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‘Deeply concerned’: Marijuana legalization moving too fast for most Canadians

Marijuana legalization

June 29th,2018


The majority of Canadians want marijuana legalization delayed for up to one year. The reason is to give federal and provincial governments more time. And, to figure out how to deal with the societal implications, according to a new poll.

After the Cannabis Act passed its final vote in parliament last week, Justin Trudeau announced that marijuana will become legal on Oct. 17, giving provinces and territories just under four months to get ready. But 55 per cent of Canadians want legalization delayed, and 69 per cent are worried that the black market will continue to thrive because legal cannabis will cost more, according to a new Dart Insight poll conducted earlier this month.

In fact, six out of 10 Canadians think the Cannabis Act “is just a big political move to get votes and nothing else.” This sentiment is most common in Alberta (68  per cent) and Quebec (64 per cent), while 51 per cent of people in B.C. disagree. This view of men (62 per cent) than women (55 per cent). But even 58 per cent of young Canadians, aged 18-34, agree that the Liberals legalized marijuana for political gain.

“We’ve got a majority of people in this country, about half the population, that is deeply concerned that marijuana is going to roll out and key sections of society are not prepared to deal with it,” said John Wright, CEO of Dart Insight. “The motive is purely political, but the impact at the local level is very real…. If it comes off the rails, the Liberals may pay a price for it in the next election.”

A majority of Canadians (55 per cent) and 61 per cent of people over 55 think that their province is not ready to deal with stoned drivers.

More than 60 per cent of people in Quebec and Alberta do not think their government has an effective plan in place. While people are more likely to think their province is prepared in Ontario (52 per cent).

“The issue with driving under the influence is, how do you detect it? Especially when there are edibles on the market. How do you measure it? How do you detect it? And, how do you identify who is under the influence and by how much?” Wright said. “We have a lot of science on alcohol but not on (cannabis).”

The country is split on how legalization will affect minors. Just over half (51 per cent) of those surveyed think underaged kids are more likely to get addicted to marijuana than cigarettes. Two-thirds of Quebecers (64 per cent) are concerned about this, while the majority of people in B.C. (57 per cent), and Alberta and Atlantic Canada (56 per cent) disagree. Most Canadians (73 per cent) want joints to be treated like cigarettes, including how they are packaged.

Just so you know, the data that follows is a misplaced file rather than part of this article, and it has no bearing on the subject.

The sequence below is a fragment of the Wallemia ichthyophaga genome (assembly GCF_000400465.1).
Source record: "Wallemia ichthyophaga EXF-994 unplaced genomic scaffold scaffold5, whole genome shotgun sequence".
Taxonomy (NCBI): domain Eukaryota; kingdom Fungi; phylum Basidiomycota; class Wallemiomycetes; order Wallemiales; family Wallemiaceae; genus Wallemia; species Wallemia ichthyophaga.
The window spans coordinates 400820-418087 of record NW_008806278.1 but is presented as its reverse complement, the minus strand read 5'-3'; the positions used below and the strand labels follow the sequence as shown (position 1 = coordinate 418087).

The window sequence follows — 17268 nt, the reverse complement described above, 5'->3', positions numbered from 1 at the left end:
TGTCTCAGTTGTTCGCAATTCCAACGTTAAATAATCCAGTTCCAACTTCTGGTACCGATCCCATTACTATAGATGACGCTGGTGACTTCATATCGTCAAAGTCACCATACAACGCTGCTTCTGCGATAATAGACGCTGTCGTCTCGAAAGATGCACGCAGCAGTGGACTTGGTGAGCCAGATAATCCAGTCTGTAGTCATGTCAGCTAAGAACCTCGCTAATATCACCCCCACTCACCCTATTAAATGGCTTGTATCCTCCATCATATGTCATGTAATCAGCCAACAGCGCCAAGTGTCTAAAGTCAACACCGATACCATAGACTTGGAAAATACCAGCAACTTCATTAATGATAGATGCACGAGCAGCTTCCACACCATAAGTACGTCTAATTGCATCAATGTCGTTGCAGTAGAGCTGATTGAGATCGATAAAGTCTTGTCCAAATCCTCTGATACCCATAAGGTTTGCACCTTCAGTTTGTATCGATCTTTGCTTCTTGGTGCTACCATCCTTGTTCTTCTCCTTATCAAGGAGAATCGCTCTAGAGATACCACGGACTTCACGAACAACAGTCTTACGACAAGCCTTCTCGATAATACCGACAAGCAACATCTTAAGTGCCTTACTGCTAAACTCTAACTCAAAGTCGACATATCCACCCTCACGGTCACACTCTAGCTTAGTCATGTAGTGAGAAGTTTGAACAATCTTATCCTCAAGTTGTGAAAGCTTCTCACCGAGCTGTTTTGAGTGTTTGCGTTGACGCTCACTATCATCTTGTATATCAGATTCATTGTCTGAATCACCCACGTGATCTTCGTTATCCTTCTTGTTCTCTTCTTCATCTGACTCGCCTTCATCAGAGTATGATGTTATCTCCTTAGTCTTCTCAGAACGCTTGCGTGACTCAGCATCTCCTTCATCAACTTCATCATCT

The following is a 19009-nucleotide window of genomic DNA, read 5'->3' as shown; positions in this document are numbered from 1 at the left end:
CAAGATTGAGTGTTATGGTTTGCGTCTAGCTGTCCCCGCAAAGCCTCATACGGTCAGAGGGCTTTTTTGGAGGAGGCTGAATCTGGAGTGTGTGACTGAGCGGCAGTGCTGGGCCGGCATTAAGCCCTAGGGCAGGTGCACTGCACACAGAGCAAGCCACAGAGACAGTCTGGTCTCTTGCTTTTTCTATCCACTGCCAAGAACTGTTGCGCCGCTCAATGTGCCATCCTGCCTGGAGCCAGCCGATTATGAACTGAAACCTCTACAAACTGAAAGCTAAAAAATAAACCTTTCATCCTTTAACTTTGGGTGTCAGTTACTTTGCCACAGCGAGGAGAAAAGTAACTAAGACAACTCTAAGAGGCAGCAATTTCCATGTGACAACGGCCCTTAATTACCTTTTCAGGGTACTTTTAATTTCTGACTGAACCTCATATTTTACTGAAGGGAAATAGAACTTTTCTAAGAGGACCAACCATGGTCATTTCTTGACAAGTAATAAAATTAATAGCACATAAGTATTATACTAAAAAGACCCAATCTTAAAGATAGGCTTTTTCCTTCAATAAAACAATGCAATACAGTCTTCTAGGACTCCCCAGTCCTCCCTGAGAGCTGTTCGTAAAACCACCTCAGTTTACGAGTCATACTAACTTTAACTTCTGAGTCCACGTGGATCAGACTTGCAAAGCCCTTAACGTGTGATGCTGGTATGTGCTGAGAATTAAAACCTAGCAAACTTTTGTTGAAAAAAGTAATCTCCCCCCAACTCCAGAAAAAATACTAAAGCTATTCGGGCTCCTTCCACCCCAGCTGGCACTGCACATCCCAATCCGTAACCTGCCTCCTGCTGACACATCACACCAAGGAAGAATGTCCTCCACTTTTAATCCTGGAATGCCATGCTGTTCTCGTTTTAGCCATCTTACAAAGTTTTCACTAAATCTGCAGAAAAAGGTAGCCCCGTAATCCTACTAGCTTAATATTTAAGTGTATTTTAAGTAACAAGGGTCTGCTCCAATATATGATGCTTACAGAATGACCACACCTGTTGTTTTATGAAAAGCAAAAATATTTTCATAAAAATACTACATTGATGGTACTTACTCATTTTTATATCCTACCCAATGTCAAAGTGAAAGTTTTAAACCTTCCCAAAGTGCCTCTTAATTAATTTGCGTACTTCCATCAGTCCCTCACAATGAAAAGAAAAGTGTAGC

In another attempt to protect children, the poll found that 67 per cent of Canadians think adults with children should be banned from smoking marijuana at home. Women (70 per cent) were more likely to hold this view than men (63 per cent).

“The federal government has been on this path for the last couple of years. But the rubber doesn’t hit the road at the federal level, it does so at the provincial level. That’s where ground level distribution, intoxication, resourcing issues lie,” Wright said. “I think these are legitimate concerns.”

The online survey was conducted from June 8 to 13 and polled a representative sample of 2,560 members of the Maru/Blue Online panel. The results are accurate to within 2.2 percentage points, 19 times out of 20.


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Weed at work: N.L. employers prepare for legalization


June 6th,2018


Lawyer Blair Pritchett leading marijuana in the workplace seminar in St. John’s.

Blair Pritchett is helping businesses in Newfoundland and Labrador prepare for legal cannabis. (Andrew Sampson/CBC)

In anticipation of marijuana, dry herb, weed vaporizers, becoming legal across Newfoundland and Labrador, and in the rest of Canada, employers still have many unanswered questions.

Some of them have been turning to lawyer Blair Pritchett, a partner at McInnes Cooper in St. John’s.

He led a half-day seminar on Tuesday at Memorial University to brief them about what they’ll have to look out for when the pot is legalized.

“I think the biggest issue is going to be … the issue of residual intoxication” said Pritchett in an interview with CBC Radios On the Go.

“A lot of drugs … we have a more firm understanding about how long they stay in your system, how long they’re psychoactive, and how long they impair your performance and marijuana that’s very much up in the air.”